Asset Rotation and Stock Picking

What I’ve been looking at over the past two weeks, asset rotation or tactical asset allocation, is a strategy that an investor could use to outperform the market average. This raises the question of whether or not asset rotation could be combined with fundamental (value-driven) investment research.

For a number of reasons, it doesn’t make sense to me. In my review of the research, two possibilities were presented. Either an investor could incorporate both momentum and value data into their screen or they could combine a momentum strategy and a value strategy into a single portfolio for improved diversification. One interesting example is Mebane Faber, who researched applying a momentum screen to market sectors rather than asset classes. That strategy appears to outperform the market.

In theory, it would be possible to use the momentum strategy to select the preferred sector, then rather than buying an ETF, selecting representative stocks that present the most attractive valuation. Such a strategy would require a great deal of research. Multiply that by relatively high turnover and it would probably not be sustainable over time.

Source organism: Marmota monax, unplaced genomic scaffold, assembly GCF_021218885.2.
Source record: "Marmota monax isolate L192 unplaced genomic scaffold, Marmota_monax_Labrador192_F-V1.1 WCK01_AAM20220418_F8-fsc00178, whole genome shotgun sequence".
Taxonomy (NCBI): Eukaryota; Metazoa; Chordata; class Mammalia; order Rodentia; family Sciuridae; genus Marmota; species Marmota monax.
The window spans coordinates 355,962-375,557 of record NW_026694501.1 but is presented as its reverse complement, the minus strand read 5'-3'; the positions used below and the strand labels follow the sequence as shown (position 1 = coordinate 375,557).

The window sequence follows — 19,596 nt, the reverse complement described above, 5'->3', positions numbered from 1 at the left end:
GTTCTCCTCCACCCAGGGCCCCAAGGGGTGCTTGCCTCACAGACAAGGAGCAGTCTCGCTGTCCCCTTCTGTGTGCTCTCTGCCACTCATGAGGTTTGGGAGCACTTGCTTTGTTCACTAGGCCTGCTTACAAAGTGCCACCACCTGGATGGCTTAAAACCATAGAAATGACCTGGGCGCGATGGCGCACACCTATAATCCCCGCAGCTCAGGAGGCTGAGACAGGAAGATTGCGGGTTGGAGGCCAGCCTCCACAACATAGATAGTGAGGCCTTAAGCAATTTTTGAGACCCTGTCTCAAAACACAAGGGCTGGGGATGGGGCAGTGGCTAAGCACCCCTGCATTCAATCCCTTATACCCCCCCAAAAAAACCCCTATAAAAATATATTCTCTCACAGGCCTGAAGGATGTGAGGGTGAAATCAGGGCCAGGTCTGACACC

It would make more sense to split an investment account in two, one using each strategy. According to the research, the two strategies zig and zag separately, so this would reduce volatility. But it also works well in another way. It has occurred to me that investors really only have one of two goals: capital appreciation or current income. Those two goals coincide very closely to two styles of investing: momentum or income (from interest or dividends, generally). Some investors may have those two goals at the same time, such as a client who has retired with more than enough assets to meet their income needs . They would probably want to invest enough of their investments to produce adequate current income (market value for this portion becoming irrelevant) and want to invest the remainder for capital appreciation (not needing the income from this portion). This would provide two ways of mitigating the pain of a market crash: either the income is still coming in, or rotating to an asset class that has better momentum, away from stocks, to avoid the worst of a downturn.

The asset rotation strategy seems entirely incompatible with my strategy of investing for high income, which is currently working well, given my need for income and the prevailing low interest rates. For that reason, I’ll find a portion of my investment portfolio that isn’t currently producing income and move it into my tax-sheltered RRSP. I don’t want to take income from the RRSP yet and then the transaction won’t trigger tax liabilities. I will commit it to asset rotation, which I expect to do at least as well as the stock market during the current bull, and to vastly outperform during any future market crash.

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